Growth and survival of trees planted in an oil palm plantation: implications for restoration of biodiversity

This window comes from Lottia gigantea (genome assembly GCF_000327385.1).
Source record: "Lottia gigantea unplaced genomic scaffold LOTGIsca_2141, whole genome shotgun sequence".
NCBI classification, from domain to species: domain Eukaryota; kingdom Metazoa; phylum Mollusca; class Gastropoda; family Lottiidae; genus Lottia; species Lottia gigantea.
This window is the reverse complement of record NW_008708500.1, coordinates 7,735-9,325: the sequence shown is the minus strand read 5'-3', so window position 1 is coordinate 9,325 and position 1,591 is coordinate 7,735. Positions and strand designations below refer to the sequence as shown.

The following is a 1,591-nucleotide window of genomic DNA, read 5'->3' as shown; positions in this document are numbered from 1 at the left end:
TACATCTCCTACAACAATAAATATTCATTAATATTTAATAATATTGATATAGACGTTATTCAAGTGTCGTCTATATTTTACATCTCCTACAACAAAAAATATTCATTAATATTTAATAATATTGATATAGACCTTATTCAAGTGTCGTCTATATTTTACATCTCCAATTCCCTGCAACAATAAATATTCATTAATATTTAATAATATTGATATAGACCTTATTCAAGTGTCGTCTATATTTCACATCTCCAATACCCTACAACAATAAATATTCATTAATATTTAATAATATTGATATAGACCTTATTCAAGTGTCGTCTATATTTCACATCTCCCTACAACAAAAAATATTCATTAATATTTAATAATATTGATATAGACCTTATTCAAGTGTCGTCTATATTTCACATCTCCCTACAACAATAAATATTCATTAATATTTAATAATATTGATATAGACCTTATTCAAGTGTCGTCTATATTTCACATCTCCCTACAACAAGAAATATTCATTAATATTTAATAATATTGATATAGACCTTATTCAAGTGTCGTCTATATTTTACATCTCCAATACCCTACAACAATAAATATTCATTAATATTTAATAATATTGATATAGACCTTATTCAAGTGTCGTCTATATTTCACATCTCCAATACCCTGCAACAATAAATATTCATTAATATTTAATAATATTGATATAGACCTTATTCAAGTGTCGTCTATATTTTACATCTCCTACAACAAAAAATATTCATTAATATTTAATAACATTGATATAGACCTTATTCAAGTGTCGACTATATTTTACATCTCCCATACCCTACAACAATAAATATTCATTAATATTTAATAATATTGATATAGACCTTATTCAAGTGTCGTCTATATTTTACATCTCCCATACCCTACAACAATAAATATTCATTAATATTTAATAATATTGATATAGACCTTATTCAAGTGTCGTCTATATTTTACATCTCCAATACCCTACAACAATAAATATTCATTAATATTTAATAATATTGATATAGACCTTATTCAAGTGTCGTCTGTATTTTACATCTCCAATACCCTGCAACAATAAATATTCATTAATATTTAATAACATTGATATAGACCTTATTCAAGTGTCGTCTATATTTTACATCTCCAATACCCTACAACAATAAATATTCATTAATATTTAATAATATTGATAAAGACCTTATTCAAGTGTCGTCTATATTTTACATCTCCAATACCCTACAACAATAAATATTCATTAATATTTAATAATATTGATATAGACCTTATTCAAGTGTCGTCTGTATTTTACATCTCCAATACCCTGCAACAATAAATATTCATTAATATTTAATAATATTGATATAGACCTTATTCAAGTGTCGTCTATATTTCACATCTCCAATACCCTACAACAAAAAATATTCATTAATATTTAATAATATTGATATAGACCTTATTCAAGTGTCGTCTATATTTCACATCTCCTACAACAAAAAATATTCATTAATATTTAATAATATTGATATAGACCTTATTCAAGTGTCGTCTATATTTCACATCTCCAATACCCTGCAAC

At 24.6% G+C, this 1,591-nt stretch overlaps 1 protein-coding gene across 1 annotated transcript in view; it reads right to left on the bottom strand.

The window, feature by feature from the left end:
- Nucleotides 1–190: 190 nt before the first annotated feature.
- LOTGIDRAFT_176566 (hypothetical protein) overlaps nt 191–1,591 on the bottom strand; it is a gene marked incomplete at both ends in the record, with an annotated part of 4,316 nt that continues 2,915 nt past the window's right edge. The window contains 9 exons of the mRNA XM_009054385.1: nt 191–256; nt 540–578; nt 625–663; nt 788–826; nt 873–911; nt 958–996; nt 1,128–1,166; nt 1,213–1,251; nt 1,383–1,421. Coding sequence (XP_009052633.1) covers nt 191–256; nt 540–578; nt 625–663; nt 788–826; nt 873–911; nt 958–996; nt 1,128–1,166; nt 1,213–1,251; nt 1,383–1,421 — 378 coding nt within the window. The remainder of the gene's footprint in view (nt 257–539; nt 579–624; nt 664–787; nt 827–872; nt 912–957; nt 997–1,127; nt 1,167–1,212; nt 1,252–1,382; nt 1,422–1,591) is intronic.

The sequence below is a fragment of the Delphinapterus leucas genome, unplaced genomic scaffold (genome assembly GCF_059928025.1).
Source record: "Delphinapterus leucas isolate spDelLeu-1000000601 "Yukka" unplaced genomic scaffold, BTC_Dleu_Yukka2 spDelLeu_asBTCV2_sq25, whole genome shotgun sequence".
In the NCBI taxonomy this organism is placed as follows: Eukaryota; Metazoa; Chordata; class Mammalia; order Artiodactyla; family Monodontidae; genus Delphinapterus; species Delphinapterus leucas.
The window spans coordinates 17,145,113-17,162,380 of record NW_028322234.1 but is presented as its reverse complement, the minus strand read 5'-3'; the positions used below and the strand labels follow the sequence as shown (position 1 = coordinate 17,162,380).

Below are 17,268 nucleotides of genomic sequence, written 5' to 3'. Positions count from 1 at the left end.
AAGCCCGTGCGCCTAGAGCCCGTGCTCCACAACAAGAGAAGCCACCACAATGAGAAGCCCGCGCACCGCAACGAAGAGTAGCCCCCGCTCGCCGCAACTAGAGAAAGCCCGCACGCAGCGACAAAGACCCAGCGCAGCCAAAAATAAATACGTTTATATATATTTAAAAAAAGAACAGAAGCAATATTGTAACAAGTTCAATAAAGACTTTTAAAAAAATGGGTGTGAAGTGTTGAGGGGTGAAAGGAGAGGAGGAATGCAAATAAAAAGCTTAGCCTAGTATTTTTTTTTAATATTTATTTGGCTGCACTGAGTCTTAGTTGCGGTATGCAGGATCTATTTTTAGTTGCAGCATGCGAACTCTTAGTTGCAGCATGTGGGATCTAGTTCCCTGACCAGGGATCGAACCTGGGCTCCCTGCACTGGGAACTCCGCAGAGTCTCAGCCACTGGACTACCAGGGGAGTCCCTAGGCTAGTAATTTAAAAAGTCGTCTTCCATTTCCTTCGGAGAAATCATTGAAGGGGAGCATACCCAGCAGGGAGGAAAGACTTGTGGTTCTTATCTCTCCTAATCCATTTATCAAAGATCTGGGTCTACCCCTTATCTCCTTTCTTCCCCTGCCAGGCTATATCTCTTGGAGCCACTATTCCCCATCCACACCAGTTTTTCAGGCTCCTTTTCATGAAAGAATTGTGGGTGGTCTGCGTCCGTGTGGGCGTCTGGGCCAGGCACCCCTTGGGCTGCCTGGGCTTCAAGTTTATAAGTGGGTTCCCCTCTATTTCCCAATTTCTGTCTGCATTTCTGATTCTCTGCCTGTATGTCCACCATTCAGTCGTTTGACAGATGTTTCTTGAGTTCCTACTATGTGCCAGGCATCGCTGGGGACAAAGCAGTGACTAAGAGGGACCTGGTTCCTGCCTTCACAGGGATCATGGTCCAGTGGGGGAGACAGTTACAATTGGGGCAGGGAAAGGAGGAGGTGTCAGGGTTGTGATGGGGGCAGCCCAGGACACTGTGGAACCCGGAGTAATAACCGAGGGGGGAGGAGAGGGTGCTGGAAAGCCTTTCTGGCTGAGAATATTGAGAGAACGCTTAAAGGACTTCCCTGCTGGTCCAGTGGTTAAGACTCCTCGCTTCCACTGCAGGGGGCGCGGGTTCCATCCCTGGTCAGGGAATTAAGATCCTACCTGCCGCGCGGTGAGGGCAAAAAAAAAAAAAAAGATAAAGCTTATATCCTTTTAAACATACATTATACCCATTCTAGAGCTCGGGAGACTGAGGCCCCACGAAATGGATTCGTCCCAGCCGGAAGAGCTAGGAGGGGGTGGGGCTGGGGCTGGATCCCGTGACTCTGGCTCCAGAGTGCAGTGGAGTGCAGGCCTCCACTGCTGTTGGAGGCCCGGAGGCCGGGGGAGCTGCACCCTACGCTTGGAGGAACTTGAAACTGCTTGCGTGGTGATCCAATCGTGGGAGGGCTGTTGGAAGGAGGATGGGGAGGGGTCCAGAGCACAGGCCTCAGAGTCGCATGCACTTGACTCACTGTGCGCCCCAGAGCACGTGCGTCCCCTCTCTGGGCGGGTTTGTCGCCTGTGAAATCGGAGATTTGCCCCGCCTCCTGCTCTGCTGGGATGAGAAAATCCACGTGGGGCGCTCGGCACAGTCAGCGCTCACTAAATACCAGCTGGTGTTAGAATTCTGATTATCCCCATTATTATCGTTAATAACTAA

Oil palm production is rapidly expanding across the tropics. Expanding oil palm plantations is an important driver of tropical deforestation and thus species loss. Oil palm plantations can be made more hospitable to biodiversity by planting indigenous trees inside the plantations. However, because planting trees in cleared lands involves many complex and sometimes difficult silvicultural activities, suitability of the tree species chosen must be determined prior to planting. To examine the feasibility of planting for biodiversity restoration, 351 seedlings of various species (< 1 m tall) were planted along a river in an oil palm plantation in Peninsular Malaysia in 2003. Survival rate over the study period was very high (> 90% year⁻¹). The planted species thrived in wet riverbank soil. Both survival and growth of planted trees suggested that biodiversity restoration planting was highly silviculturally feasible.